The Incidental Economist also weighs in on a similar theme here; Kevin Outterson writes:

I predict some will claim this proves RomneyCare was mistaken. The report is best understood as additional evidence of provider market power in Massachusetts. We should be talking about how to address this market competition problem.

Big California Fight Over Health Insurance Hike Approval

The state house in Sacramento

They sure do sound familiar, the arguments flaring these days 3,000 miles away in the California legislature. A Los Angeles Times column reports here:

Here’s how badly the state’s health insurance companies want to kill a bill in the Legislature giving state officials the power to put the kibosh on excessive premium increases.

Not content to fight the measure on the merits, they’ve mustered bogus facts and figures against it and tried to convince the public that a measure allowing regulators to limit premium increases will actually cost people money.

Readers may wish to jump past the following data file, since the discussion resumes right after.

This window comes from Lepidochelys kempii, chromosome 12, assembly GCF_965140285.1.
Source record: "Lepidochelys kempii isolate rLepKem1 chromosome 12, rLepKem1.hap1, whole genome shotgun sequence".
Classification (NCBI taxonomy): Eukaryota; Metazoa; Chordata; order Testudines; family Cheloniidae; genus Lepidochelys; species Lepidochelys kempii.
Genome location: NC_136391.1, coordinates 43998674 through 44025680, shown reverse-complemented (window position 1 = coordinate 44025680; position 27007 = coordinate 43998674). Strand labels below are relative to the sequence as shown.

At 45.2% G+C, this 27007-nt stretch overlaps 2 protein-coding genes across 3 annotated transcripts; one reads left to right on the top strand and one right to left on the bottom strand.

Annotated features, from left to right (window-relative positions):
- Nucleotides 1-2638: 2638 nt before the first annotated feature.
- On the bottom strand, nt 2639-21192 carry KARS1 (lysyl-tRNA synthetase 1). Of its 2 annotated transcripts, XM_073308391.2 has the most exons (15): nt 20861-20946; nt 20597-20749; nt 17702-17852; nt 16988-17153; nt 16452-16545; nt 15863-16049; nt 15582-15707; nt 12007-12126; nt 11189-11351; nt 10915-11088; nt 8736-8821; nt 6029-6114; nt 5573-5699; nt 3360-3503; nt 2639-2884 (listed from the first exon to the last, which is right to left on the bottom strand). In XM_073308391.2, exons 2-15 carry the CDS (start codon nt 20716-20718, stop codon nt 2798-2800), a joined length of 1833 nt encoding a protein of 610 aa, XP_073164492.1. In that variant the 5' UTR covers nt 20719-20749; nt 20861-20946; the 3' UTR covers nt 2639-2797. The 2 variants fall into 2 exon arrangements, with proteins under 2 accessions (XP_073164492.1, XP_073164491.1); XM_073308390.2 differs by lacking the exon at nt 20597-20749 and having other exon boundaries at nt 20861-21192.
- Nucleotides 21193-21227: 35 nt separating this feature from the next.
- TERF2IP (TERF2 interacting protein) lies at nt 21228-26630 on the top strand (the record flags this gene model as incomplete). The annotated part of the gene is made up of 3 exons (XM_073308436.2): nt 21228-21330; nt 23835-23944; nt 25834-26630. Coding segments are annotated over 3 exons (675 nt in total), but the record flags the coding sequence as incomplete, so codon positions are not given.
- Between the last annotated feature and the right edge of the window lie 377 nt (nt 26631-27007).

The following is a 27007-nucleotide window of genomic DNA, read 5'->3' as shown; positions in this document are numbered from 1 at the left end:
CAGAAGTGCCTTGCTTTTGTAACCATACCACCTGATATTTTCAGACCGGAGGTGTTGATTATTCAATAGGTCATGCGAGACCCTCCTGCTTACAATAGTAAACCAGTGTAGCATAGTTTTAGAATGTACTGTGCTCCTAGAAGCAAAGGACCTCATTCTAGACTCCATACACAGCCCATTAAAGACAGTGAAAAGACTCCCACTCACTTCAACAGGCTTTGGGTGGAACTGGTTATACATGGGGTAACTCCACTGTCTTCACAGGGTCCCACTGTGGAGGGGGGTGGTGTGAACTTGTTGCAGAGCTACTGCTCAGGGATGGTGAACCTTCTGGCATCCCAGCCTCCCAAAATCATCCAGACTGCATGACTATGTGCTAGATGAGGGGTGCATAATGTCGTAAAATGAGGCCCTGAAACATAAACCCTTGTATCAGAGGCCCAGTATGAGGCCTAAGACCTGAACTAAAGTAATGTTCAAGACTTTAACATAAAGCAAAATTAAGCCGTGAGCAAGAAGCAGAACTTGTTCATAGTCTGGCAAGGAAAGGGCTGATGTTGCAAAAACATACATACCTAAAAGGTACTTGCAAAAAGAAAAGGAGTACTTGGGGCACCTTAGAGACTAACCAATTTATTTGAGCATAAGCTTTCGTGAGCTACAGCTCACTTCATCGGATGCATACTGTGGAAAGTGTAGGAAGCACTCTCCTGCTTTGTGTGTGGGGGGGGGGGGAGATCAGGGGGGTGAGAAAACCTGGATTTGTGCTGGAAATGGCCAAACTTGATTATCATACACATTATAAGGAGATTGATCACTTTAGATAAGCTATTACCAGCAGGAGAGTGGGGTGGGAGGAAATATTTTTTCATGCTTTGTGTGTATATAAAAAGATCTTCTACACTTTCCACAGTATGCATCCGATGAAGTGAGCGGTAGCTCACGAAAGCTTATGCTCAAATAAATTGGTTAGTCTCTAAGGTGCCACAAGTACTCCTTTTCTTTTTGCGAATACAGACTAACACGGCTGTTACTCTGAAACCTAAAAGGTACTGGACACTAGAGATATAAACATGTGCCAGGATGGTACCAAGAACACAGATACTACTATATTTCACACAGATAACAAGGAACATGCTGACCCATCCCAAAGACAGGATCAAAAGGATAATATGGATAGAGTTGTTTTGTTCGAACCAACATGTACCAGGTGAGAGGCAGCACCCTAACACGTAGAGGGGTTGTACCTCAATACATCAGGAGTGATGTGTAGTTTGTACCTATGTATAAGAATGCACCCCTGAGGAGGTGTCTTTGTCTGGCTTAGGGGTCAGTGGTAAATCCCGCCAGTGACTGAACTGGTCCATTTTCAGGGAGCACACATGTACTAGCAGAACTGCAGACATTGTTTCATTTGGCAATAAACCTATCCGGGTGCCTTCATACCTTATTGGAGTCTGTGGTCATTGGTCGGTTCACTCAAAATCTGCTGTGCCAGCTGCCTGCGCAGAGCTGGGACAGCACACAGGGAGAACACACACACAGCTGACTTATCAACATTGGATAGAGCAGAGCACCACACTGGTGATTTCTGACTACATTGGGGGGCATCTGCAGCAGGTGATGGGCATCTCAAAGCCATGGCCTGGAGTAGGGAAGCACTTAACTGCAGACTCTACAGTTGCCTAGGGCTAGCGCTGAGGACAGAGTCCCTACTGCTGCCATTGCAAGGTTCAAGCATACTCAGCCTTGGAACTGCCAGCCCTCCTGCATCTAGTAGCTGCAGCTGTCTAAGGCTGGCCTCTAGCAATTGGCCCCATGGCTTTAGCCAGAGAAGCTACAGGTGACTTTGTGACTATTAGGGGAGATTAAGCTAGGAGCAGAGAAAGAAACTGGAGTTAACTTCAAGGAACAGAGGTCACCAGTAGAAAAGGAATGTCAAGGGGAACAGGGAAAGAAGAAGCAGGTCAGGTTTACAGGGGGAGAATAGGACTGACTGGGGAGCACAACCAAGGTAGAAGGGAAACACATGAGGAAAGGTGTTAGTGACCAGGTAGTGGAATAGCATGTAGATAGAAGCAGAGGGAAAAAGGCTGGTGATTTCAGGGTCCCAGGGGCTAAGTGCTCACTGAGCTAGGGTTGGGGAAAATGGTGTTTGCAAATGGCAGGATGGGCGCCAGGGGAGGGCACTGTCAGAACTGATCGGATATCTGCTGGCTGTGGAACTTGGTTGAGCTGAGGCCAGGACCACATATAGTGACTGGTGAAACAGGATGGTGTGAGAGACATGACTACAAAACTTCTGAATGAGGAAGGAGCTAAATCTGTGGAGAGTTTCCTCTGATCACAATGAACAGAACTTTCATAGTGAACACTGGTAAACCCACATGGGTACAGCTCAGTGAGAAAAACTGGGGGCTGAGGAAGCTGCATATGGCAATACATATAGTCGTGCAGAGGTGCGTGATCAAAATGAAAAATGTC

The column links to the health insurers’ arguments against the bill and then challenges them.

Massachusetts already requires prior state approval for individual and small-group rates — one among 34 states to do so — but as the state debates the next phase of health care reform, the desirable extent of government regulation remains a hot issue.

As the L.A. Times column sees it, regulation is good for the public, but lawmakers may not pass it because so many are so beholden to campaign contributions from the health insurance industry. Readers, thoughts?

Appropriations committee members, who gave thumbs up to the bill last week,

seemed worried that an elected insurance commissioner might use his powers under prior approval to benefit the public interest, as opposed to placing what’s best for the health insurance industry front and center.